Tom and I have been through a lot of ups and downs in our marriage but probably nothing has challenged our relationship with each other, with our families, and with God more than our struggle with infertility and miscarriages. So, I wanted to share our story with others who may be facing this same struggle. I will be posting a chapter each Wednesday during Lent. Maybe it can give someone a little hope.
Before we married, we knew we wanted kids “eventually” but not right away. I was working at the time and Tom was looking for work. We knew that we would likely be re-locating to another state once Tom found employment, and I wanted to get settled somewhere before trying to have a baby. There was admittedly also a part of us that wanted to “enjoy being married” for a while before becoming parents. We’d had a very long-distant relationship during our period of courtship and after getting married, we wanted to have “fun” for a while and do things as a couple that we hadn’t been able to do while we’d lived so far apart. We also had no shortage of people telling us to wait to have children because, as they would say, “once you have a kid, the fun’s over.” So, we decided that we’d wait a year before trying to have a baby. At the time, it all seemed very prudent and unselfish. However, in hindsight, we regret that decision to wait before trying for a baby and as time went on, we began to wish we could have those first months of marriage back.
After being married about eight months, Tom found employment and we moved to Missouri, where I also had a new job. Soon after that, I was diagnosed with interstitial cystitis (IC). My doctor recommended I spend a year on medication to manage the IC and this medication was not something to be taken while pregnant. So, we decided to postpone pregnancy one more year while I was on the IC medication.
I also had reservations about getting pregnant because I had just started a new job and “wanted to make a good impression” in my new workplace; another decision that, in hindsight, I regret. And truthfully, my desire to please my employer and co-workers had more to do with deciding to avoid pregnancy than being on the IC medication. My doctor had told me I could stop the medication anytime and that my IC may even go into remission or improve if I became pregnant (hormones played a big part in my IC). However, I let my fear of not being able to please my employer overshadow my desire to be a mother. I was afraid that if I became pregnant soon after starting a new job, it would appear that I didn’t take the job seriously, or worse, wouldn't be able to perform the job (there was a lot of physical activity involved). I felt like I needed to “prove” myself first.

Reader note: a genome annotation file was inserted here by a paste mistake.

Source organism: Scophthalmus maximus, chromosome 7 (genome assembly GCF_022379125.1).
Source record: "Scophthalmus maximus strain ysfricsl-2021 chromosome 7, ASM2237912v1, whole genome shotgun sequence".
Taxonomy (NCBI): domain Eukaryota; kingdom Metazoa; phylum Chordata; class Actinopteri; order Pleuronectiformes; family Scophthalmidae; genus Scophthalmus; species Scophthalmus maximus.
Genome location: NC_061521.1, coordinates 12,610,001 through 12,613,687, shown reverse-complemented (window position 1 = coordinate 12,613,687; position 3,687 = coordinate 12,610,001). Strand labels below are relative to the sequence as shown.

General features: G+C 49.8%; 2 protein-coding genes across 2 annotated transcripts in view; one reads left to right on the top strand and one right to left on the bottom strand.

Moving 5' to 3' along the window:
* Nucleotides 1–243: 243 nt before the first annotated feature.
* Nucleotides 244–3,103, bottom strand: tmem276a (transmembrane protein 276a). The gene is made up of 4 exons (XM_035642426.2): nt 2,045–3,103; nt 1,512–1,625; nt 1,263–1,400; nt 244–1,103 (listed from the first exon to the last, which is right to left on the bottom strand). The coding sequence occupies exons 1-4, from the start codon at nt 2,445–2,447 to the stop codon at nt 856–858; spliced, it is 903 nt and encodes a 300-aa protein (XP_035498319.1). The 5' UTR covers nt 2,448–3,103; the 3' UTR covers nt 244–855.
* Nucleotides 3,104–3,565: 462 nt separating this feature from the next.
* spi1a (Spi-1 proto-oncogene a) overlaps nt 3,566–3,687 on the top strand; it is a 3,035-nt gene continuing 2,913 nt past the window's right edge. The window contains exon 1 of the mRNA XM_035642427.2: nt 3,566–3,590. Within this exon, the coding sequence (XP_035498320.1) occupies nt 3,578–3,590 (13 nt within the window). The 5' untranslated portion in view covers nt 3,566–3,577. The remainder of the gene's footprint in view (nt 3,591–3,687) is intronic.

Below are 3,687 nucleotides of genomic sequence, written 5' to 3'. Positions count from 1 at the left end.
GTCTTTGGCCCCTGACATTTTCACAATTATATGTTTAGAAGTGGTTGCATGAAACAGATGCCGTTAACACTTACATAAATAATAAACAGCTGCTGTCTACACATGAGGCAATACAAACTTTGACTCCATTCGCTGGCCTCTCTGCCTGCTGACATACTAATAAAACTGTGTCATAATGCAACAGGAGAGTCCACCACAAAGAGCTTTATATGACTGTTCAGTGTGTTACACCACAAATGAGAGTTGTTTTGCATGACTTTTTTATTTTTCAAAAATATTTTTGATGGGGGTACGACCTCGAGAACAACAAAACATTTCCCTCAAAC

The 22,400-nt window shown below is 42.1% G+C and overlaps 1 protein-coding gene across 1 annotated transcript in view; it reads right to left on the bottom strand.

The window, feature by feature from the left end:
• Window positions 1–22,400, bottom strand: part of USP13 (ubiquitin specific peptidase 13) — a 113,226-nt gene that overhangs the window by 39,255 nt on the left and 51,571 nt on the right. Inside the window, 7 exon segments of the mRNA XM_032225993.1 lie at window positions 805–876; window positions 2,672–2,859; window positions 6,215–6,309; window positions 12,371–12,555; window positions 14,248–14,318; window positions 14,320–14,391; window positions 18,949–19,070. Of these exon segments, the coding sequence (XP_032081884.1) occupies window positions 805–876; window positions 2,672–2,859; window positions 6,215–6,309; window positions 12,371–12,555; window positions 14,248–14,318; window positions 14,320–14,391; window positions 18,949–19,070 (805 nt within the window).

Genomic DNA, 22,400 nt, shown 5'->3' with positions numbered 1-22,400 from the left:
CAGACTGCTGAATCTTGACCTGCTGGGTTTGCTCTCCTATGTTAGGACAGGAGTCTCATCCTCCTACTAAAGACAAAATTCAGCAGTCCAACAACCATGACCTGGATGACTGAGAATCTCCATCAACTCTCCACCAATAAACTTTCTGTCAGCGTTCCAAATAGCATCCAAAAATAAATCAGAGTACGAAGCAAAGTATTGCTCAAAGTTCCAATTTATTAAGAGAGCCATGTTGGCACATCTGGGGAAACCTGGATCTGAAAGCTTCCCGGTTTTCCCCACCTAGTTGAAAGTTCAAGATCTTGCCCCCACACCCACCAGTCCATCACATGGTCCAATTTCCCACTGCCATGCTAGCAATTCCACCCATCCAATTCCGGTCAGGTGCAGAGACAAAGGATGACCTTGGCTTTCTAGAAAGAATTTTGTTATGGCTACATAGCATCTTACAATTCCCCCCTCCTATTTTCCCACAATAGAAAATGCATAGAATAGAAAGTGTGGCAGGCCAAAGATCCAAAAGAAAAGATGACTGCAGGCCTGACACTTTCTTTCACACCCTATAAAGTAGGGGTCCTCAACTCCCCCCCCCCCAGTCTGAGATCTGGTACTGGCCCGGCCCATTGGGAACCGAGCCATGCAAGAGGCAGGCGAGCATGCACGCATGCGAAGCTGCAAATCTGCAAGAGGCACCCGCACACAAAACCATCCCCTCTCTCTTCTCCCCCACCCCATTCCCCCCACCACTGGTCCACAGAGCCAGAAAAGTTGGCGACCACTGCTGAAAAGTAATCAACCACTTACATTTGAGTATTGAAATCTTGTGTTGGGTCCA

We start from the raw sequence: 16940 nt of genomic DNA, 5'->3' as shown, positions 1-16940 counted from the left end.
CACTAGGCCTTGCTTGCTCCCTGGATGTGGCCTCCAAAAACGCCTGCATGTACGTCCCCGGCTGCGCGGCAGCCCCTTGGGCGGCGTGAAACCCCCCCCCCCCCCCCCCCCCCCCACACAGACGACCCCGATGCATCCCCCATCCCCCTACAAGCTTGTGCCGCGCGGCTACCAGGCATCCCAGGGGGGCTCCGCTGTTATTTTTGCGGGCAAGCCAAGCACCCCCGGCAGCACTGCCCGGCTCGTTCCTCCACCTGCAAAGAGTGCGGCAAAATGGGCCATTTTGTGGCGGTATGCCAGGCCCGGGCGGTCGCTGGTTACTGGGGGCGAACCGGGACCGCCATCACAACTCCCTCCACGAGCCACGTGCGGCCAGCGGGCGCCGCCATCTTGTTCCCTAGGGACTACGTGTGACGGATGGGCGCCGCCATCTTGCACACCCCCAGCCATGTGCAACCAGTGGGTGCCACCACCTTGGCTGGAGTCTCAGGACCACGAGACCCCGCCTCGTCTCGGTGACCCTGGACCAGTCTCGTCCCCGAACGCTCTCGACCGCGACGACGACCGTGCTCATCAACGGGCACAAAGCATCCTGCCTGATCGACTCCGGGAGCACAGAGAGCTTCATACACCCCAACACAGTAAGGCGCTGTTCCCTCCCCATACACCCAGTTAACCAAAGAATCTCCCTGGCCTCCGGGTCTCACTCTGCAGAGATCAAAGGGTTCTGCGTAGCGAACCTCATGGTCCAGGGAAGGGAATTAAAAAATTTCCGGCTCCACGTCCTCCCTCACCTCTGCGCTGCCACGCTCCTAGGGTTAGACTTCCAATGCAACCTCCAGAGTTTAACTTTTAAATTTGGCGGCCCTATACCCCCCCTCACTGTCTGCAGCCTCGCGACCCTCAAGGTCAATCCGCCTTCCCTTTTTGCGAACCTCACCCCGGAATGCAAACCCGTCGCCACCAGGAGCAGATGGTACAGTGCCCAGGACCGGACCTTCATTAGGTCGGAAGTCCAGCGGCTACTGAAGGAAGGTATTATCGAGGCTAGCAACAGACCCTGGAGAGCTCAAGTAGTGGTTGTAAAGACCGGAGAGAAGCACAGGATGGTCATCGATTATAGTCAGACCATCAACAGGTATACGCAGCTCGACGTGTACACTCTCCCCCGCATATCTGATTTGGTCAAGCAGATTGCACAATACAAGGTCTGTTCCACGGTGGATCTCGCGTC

Time passed quickly. Tom and I put all our energy into our careers and spent our spare time traveling and fixing up our new home. Before we knew it, we’d already been married for almost 3 years. Things were going well, my IC was improving, we were happy in our new home, and we were getting established in our jobs. We finally felt like it was a good time to have a baby.
We always had used Natural Family Planning (NFP) during our entire marriage, first to avoid pregnancy, and now we were ready to use it to achieve pregnancy. We were both in our early thirties and knew lots of people in their thirties who were having babies with no problem. We were finally ready to join them and we got excited as we talked about what month would be best for having our first baby, how far apart we wanted to space our babies, what we would name our babies, and how many children we would likely have in the coming decade (we assumed we’d have four, maybe five). In our minds, we had it all planned out and were in control of everything. Little did we realize just how out-of-control things were about to become.